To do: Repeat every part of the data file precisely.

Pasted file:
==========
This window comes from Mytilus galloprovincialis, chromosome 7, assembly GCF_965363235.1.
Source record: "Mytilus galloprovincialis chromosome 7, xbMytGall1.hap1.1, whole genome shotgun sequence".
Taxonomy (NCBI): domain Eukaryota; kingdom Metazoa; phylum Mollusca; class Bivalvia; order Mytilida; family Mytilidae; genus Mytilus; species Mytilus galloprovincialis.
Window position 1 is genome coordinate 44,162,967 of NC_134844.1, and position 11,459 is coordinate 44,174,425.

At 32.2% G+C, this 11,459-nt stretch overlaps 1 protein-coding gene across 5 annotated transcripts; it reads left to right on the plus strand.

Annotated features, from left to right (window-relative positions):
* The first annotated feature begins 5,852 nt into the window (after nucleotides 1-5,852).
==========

This window comes from Mytilus galloprovincialis, chromosome 7, assembly GCF_965363235.1.
Source record: "Mytilus galloprovincialis chromosome 7, xbMytGall1.hap1.1, whole genome shotgun sequence".
Taxonomy (NCBI): domain Eukaryota; kingdom Metazoa; phylum Mollusca; class Bivalvia; order Mytilida; family Mytilidae; genus Mytilus; species Mytilus galloprovincialis.
Window position 1 is genome coordinate 44,162,967 of NC_134844.1, and position 11,459 is coordinate 44,174,425.

At 32.2% G+C, this 11,459-nt stretch overlaps 1 protein-coding gene across 5 annotated transcripts; it reads left to right on the plus strand.

Annotated features, from left to right (window-relative positions):
* The first annotated feature begins 5,852 nt into the window (after nucleotides 1-5,852).